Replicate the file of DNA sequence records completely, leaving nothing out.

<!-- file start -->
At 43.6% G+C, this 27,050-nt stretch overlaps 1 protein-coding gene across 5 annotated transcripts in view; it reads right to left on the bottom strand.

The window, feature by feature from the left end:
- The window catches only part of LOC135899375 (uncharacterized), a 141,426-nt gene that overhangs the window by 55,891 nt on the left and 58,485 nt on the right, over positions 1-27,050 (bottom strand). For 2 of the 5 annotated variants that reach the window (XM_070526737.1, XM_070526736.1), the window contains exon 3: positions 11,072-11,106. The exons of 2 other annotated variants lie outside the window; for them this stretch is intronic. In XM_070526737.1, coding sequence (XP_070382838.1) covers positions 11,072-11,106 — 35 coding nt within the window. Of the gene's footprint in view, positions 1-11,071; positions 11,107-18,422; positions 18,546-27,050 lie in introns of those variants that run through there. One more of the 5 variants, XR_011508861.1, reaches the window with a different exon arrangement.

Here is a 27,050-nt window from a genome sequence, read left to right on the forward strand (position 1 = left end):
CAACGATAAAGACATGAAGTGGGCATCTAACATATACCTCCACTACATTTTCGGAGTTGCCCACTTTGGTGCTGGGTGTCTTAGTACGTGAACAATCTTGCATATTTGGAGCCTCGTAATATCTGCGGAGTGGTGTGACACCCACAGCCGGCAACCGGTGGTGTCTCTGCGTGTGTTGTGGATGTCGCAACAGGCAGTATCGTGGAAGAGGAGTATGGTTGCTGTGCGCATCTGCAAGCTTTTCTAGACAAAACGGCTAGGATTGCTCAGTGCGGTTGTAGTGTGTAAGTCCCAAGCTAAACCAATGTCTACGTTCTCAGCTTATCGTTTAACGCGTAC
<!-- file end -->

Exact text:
At 43.6% G+C, this 27,050-nt stretch overlaps 1 protein-coding gene across 5 annotated transcripts in view; it reads right to left on the bottom strand.

The window, feature by feature from the left end:
- The window catches only part of LOC135899375 (uncharacterized), a 141,426-nt gene that overhangs the window by 55,891 nt on the left and 58,485 nt on the right, over positions 1-27,050 (bottom strand). For 2 of the 5 annotated variants that reach the window (XM_070526737.1, XM_070526736.1), the window contains exon 3: positions 11,072-11,106. The exons of 2 other annotated variants lie outside the window; for them this stretch is intronic. In XM_070526737.1, coding sequence (XP_070382838.1) covers positions 11,072-11,106 — 35 coding nt within the window. Of the gene's footprint in view, positions 1-11,071; positions 11,107-18,422; positions 18,546-27,050 lie in introns of those variants that run through there. One more of the 5 variants, XR_011508861.1, reaches the window with a different exon arrangement.

Here is a 27,050-nt window from a genome sequence, read left to right on the forward strand (position 1 = left end):
CAACGATAAAGACATGAAGTGGGCATCTAACATATACCTCCACTACATTTTCGGAGTTGCCCACTTTGGTGCTGGGTGTCTTAGTACGTGAACAATCTTGCATATTTGGAGCCTCGTAATATCTGCGGAGTGGTGTGACACCCACAGCCGGCAACCGGTGGTGTCTCTGCGTGTGTTGTGGATGTCGCAACAGGCAGTATCGTGGAAGAGGAGTATGGTTGCTGTGCGCATCTGCAAGCTTTTCTAGACAAAACGGCTAGGATTGCTCAGTGCGGTTGTAGTGTGTAAGTCCCAAGCTAAACCAATGTCTACGTTCTCAGCTTATCGTTTAACGCGTAC